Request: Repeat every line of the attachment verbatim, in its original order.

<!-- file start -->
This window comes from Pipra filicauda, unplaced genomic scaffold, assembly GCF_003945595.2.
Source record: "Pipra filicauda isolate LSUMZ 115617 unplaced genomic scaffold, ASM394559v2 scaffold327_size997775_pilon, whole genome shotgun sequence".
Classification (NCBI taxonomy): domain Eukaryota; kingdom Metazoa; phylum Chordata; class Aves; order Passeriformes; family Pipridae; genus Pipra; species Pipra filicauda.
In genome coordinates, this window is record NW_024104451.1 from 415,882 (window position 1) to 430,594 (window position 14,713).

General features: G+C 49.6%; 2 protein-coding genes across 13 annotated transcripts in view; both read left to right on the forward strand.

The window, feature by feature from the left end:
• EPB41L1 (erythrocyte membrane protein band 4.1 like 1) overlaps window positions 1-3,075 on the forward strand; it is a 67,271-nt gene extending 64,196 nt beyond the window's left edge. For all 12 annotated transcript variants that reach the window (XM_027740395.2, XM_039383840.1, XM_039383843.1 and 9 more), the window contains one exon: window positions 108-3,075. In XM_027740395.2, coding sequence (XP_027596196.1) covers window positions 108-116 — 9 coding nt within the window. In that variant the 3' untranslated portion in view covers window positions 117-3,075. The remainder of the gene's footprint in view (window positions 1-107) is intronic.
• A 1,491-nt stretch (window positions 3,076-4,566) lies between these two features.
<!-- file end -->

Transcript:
This window comes from Pipra filicauda, unplaced genomic scaffold, assembly GCF_003945595.2.
Source record: "Pipra filicauda isolate LSUMZ 115617 unplaced genomic scaffold, ASM394559v2 scaffold327_size997775_pilon, whole genome shotgun sequence".
Classification (NCBI taxonomy): domain Eukaryota; kingdom Metazoa; phylum Chordata; class Aves; order Passeriformes; family Pipridae; genus Pipra; species Pipra filicauda.
In genome coordinates, this window is record NW_024104451.1 from 415,882 (window position 1) to 430,594 (window position 14,713).

General features: G+C 49.6%; 2 protein-coding genes across 13 annotated transcripts in view; both read left to right on the forward strand.

The window, feature by feature from the left end:
• EPB41L1 (erythrocyte membrane protein band 4.1 like 1) overlaps window positions 1-3,075 on the forward strand; it is a 67,271-nt gene extending 64,196 nt beyond the window's left edge. For all 12 annotated transcript variants that reach the window (XM_027740395.2, XM_039383840.1, XM_039383843.1 and 9 more), the window contains one exon: window positions 108-3,075. In XM_027740395.2, coding sequence (XP_027596196.1) covers window positions 108-116 — 9 coding nt within the window. In that variant the 3' untranslated portion in view covers window positions 117-3,075. The remainder of the gene's footprint in view (window positions 1-107) is intronic.
• A 1,491-nt stretch (window positions 3,076-4,566) lies between these two features.